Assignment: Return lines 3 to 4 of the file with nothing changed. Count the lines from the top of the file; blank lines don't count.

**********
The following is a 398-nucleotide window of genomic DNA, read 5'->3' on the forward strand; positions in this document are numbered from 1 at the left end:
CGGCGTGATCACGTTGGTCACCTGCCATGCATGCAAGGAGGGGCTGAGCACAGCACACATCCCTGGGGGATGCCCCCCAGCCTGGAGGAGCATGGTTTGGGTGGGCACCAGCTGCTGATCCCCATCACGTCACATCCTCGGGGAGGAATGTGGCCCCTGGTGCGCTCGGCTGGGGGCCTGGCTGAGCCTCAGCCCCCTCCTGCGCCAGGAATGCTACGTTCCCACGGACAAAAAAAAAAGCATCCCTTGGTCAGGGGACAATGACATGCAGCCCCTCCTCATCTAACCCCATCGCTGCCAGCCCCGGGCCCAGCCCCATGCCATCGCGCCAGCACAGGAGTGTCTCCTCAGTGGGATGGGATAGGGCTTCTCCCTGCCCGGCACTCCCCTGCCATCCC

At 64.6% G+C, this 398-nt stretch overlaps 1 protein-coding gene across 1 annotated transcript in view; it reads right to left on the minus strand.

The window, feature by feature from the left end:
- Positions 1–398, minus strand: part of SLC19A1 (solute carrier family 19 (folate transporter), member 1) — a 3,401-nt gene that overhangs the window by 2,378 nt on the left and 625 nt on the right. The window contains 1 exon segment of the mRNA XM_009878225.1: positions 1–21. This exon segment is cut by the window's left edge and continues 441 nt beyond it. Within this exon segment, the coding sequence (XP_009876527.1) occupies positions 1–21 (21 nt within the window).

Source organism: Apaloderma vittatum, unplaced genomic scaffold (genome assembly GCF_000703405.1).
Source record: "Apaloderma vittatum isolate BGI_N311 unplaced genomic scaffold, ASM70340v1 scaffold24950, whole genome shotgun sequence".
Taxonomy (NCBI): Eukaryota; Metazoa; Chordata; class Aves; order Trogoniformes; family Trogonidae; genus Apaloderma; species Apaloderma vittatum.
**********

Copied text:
At 64.6% G+C, this 398-nt stretch overlaps 1 protein-coding gene across 1 annotated transcript in view; it reads right to left on the minus strand.

The window, feature by feature from the left end: